Meet You in the Middle: Walking Dead Season 4 Mid-Season Wrap Up


You'll know it when it happens

You’ll know it when it happens

When season 4 of The Walking Dead premiered back in October, I was uncertain as to how this season would progress. When more zombies were promised, I was concerned the plot would suffer in a quantity vs. quality format.  As things went further, would the plot come together when the premiere, at times, seemed to go nowhere and simply tread water? It was, in my opinion, the weakest premiere of the four seasons. However, first impressions shouldn’t always be the only impression and first impressions can be wrong. Which, in this case, turned out to be very true.

The first half season four took a slower approach than the previous season, letting the story unfold and develop at a steady pace. Yet, unlike the lumbering, preachiness we had to endure during first half of season 2, this season progressed well. Yes, there were more zombies, but it was done without appearing over-compensating or as a plot filler. As the infection story line started to seem drag on a little long, it was wrapped up neatly without it becoming a drawn out “the search for Sophia part 2.”

This season addressed Rick’ s struggle in dealing with his and Carl’s foray into their dark, violent sides that emerged in the previous season. Unfortunately, “farmer Rick” didn’t work out so well. Personally, I found it made him weak. His focus on being a farmer left him blinded to the realities of what the group faced and needed. Carol’ s insight into teaching the children how to defend themselves was needed and proved correct in tonight’s finale. Granted, maybe her decision to kill the first two infected wasn’t the greatest, however, it was a tough call and Rick seemed too concerned with weeding than what was going on around him. On tonight’s mid-season finale we hear Rick tell The Governor that he doesn’t make decisions, yet a moment before we see him justifying his decision to oust Carol to Daryl. Ultimately, Rick tries his best, however, his waffling cost lives.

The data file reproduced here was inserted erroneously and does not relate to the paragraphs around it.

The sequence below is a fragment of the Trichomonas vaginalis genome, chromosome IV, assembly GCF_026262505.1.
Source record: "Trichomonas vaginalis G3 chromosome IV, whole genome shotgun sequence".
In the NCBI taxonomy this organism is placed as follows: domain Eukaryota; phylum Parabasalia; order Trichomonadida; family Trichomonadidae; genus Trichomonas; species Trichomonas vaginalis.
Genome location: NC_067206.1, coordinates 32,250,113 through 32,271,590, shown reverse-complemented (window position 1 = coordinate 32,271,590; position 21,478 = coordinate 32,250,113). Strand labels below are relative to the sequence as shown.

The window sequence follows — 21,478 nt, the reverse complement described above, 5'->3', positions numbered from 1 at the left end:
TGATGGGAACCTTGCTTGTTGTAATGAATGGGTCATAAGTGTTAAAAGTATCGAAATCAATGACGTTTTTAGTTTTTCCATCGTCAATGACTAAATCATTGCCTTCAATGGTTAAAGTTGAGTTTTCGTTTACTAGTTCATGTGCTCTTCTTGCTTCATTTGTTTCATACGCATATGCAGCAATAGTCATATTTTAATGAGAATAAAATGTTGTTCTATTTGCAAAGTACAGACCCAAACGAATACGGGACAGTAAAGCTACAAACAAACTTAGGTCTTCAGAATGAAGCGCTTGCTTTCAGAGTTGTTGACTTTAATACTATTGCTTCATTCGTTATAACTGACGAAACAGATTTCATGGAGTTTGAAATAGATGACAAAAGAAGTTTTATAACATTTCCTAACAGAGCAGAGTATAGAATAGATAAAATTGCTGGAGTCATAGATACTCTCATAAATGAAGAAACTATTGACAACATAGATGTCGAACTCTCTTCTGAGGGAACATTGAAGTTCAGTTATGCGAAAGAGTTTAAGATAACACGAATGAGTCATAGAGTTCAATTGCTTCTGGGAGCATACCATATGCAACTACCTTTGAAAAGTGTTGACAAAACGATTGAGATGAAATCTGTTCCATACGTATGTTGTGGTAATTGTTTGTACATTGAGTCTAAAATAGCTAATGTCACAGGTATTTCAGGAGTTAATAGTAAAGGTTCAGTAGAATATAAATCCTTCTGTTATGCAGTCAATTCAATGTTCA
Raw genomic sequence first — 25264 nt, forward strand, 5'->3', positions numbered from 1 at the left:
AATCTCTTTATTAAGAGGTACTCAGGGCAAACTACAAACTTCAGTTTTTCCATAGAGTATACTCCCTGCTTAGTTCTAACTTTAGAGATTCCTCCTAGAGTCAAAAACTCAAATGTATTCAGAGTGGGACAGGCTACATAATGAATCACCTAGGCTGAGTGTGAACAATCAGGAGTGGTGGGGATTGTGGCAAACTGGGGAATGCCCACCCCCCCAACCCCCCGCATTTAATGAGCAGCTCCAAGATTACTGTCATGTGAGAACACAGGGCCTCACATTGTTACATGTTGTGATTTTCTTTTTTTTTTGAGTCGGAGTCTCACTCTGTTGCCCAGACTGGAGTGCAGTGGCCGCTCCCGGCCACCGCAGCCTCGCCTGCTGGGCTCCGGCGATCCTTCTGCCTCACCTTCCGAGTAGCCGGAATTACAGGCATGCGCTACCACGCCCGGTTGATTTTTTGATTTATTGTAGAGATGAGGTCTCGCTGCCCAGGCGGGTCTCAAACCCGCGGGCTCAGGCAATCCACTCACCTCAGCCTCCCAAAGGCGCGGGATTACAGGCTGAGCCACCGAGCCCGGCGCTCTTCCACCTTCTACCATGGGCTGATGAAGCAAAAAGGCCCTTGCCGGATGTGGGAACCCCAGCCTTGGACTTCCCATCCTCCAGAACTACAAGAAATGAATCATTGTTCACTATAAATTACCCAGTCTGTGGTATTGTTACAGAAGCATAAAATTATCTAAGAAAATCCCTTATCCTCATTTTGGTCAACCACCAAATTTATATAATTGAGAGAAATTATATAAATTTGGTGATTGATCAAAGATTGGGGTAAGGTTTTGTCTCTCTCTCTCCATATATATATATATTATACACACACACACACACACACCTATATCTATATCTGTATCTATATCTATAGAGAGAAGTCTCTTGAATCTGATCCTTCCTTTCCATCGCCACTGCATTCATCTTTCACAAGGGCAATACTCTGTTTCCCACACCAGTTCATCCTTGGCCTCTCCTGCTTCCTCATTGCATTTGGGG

Let’s face it, it’s not easy to admit, but it’s the truth: Carl was born to kill zombies. He does it and does it well. Another failure of Rick’ s was completely isolating Carl from this nature. Instead, Rick needed to be a guiding force teaching Carl how to control himself and know when killing is appropriate. Much in the manner we saw Herschel guide Carl in the woods when he wanted to take out the incapacitated “tree zombie”. This is the kind of guidance Carl needs, not gardening tips while ignoring what this world gone to hell has made you. If anything, tonight’s finale solidified that with the proper guidance, Carl has what it takes to survive and perhaps one day, lead.

Ah, The Governor. He’s back and with a vengeance. What I liked about the re-introduction of The Governor, and something I wish they would have exploited a little more, was initially making people root for him. Making him, in some ways, a likeable character. In a similar manner we saw Rick dealing with his demons, we saw The Governor attempting to distance himself from his Woodbury past. Of course, like Rick, his demons cannot be ignored. His uncompromising desire to keep his new family safe brought out his old, psychotic self. Personally, I would have preferred to drag out that likability a little longer than one episode. That way, when the scale tipped and he went batshit crazy, it felt like a greater betrayal.

Ultimately, what we see through Rick and The Governor’s struggle is that we are who we are. If we try to ignore or repress certain aspects of our personality, it will emerge stronger than it was before. This could be a disheartening thought. However, I think the real lesson here is that we need to acknowledge that darker side and learn how to control it, use it when it’s needed, then tuck it away when it’s over. This way, that dark but sometimes useful side doesn’t thrust us over the edge. This inability to keep demons in check, ultimately, lead The Governor to his demise.

Tonight’s finale brought us to an emotional head. It was a heart-felt, action packed end that was more what you would expect from a season finale and not simply a break in the season. We are always told that no one is safe and The Walking Dead proves it time and time again. The other thing The Walking Dead also proves is that it doesn’t pay to be both the elder member and the social conscience of the group.

That being said, so long Herschel. While your death wasn’t as heart-wrenching as watching Dale’ s unexpected passing, your presence and guidance will be missed.

I’m holding out a farewell for “Little Ass Kicker.” I’m not entirely sure she’s gone. An empty car seat and blood doesn’t mean she’s left the earthly plane.

At the conclusion of tonight’s fiery and emotionally stirring episode, we are left wondering what comes next. Similar to season two, the group is now scattered and their safe haven in ruins. However, unlike season two, we are provided with no resolution as far as the group reuniting or any indication as to what awaits us in the second half of season four.

Damn, February can’t come soon enough.


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Filed under Mishmosh Ranting, Television

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